There are other methods of organising directly democratically. Nested councils in which the councils at the bottom choose a spokesperson to go to the next level council. The morbid fear of representation among some activists often prevents this happening, though it has appeared in the form of a ‘spokes council’ from time to time. The key thing is to view the spokesperson not as a representative but as a delegate who can be overruled from below at any time. This system too will have disadvantages, but since it is the one the Spanish CNT – the biggest and most success horizontal organisation I know of – uses, we know that it does work to some extent. Unlike consensus decision-making in big groups of people. Which – did I mention this? – doesn’t usually work (there are exceptions to this, I know, though I think most of them come from more communal societies than ours where people start from a position of less divergent opinions).

I understand that representation doesn’t work. I understand that majority voting alone is oppressive. I just think that consensus decision-making has equal and sometimes worse problems. We need to re-think the virtues of consensus and re-think how we organise. Talking to each other properly about our sitation and our viewpoints is a wonderful thing, but it does pall after a few dozen hours of meetings, and then it would be great if we could go out and, y’know, do stuff. In particular, in line with Part 1 of this Debrief, I think that we need to build large-scale local and national organisations (international too). We simply won’t do that with consensus decision-making.

If we want our small convergences to be a microcosm of larger-scale change, we should think about changing the way we make decisions even when we do have a small enough group to make consensus work. Whatever methods we use, we need to bear in mind the need to create forms of power strong enough, resilient enough, long-term enough, to challenge the political and economic institutions that dominate our lives. That isn’t easy. If we get stuck on one form of organising with a mixed track record at best, it will be even harder.

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7 Responses to Occupy LSX Debrief Part 2: Your consensus decision-making sucks a lot sometimes

  1. tim says:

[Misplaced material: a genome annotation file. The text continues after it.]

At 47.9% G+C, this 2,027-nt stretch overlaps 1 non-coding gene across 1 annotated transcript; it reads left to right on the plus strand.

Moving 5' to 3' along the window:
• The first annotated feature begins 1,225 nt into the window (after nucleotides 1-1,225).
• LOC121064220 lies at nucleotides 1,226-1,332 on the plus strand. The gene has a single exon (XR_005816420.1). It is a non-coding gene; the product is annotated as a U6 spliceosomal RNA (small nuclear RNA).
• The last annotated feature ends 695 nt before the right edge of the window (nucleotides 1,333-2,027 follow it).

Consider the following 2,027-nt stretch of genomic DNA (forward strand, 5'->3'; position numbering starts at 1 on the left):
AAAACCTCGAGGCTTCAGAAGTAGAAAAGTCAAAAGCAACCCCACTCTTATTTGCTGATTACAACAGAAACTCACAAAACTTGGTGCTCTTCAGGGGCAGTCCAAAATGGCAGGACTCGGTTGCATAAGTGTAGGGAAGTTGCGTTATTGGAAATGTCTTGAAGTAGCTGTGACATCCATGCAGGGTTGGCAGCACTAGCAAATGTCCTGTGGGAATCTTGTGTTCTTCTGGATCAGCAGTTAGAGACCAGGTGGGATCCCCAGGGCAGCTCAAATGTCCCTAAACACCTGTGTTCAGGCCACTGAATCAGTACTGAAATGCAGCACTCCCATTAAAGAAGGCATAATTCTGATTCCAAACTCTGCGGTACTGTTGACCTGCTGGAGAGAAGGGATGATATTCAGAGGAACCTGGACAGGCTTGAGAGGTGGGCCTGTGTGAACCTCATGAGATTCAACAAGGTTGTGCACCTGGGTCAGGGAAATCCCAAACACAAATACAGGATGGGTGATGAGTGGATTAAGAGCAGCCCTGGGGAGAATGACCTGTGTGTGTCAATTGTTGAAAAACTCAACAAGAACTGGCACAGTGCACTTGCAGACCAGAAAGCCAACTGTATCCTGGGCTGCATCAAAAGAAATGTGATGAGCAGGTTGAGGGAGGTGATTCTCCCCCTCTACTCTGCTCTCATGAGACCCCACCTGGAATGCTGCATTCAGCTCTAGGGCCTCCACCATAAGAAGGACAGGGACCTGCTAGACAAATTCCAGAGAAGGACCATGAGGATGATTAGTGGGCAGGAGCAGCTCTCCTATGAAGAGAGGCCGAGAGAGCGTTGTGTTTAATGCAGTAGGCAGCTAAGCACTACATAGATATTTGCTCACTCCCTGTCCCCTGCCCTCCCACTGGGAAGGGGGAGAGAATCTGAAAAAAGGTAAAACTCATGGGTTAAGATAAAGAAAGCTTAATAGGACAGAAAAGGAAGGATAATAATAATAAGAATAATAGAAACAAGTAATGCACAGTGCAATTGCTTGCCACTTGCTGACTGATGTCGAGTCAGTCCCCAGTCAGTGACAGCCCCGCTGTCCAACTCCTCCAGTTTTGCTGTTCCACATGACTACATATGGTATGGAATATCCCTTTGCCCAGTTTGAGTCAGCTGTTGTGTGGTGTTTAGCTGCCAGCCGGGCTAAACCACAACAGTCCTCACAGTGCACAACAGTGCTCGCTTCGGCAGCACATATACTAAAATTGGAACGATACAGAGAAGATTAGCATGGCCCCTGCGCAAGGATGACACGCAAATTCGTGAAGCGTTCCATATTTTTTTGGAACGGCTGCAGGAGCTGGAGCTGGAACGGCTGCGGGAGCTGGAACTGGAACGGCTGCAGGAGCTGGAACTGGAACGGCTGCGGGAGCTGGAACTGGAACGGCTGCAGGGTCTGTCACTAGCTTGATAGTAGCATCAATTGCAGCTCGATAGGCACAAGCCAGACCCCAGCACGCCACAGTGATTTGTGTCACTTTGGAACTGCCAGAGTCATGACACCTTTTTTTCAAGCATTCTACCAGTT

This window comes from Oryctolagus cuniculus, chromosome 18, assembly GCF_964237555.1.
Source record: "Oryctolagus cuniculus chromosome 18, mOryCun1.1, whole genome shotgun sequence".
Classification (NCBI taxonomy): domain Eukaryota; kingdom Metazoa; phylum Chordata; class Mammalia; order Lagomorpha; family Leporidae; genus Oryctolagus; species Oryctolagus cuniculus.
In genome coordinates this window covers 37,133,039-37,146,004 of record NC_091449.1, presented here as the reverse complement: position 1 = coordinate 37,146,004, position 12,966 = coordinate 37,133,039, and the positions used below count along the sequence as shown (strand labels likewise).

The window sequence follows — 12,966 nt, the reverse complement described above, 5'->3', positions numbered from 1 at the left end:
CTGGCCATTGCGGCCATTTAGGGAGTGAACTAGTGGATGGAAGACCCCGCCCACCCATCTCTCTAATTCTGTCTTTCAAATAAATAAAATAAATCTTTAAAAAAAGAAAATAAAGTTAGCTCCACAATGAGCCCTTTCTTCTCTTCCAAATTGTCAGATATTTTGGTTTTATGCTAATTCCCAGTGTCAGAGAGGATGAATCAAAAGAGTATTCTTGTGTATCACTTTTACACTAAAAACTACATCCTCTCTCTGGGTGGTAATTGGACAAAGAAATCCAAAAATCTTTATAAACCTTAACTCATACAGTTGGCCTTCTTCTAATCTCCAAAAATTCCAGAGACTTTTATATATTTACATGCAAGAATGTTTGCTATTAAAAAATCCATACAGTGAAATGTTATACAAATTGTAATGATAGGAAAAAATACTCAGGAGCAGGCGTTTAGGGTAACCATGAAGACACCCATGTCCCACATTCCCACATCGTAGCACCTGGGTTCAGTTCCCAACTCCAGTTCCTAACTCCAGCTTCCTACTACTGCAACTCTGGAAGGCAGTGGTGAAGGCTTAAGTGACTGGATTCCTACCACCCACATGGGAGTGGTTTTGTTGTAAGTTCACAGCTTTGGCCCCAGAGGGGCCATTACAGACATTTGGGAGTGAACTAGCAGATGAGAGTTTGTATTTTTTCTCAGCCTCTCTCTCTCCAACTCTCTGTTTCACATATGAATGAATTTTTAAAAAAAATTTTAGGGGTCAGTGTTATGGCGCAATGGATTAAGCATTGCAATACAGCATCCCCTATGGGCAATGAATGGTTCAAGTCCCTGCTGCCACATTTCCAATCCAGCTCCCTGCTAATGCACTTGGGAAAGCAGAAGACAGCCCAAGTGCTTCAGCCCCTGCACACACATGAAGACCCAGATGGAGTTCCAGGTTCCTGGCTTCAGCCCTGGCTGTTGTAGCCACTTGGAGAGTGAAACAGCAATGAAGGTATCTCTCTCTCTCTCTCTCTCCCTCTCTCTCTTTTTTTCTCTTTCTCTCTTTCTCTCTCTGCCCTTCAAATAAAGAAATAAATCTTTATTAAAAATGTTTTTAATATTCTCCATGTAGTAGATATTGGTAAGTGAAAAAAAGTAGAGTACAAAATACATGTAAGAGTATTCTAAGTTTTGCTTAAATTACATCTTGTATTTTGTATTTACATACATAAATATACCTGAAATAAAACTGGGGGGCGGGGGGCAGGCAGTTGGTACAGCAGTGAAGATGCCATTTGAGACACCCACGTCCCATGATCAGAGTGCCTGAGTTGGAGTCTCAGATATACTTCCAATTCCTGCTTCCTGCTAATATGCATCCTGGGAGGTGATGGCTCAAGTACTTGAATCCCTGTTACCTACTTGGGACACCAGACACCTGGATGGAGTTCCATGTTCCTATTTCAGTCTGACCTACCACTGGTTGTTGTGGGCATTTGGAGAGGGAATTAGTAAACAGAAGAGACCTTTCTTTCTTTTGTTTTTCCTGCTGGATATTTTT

“simply isn’t possible to get millions or even thousands of people all wanting exactly the same thing” – what about advertising? Can we put or some billboards or sponsor a sports even or give all the children a toy with their agenda or something?

  2. tim says:

    “But you will be the remnant who end up pushing decisions when others are so tired of the meeting they’ll just shut up in order to end it. And how democratic is that?” – hehe, yeah I think allocating chunks of time/resources to particular discussions/decisions, and then blocking decisions by using up all the time/resources is a common tactic in democratic systems.

  3. damien says:

    Consensus making is a ludicrous goal. Maybe in a small meeting it can work, but on a large scale, forget it.

    Over the course of history, lots of organisational techniques have been tried, with varying degrees of resulting egalitarianism.

    The stuff that hasn’t been tried on a mass scale is networked forms of organisation. This technology is what presents new opportunities to revitalise a democracy corrupted.

    You people need to focus on exploring this far more than you have to date. You need to create mobile forums, mobile voting apps. The ambition must be direct democracy, now enabled to potentially work on vast scales, by the power of the internet. You can start small and work your way up.

  4. Charles says:

    I have been considering your comments. I finally broke with my local Occupation due to their extremely poor handling of consensus. So this problem has concerned me greatly.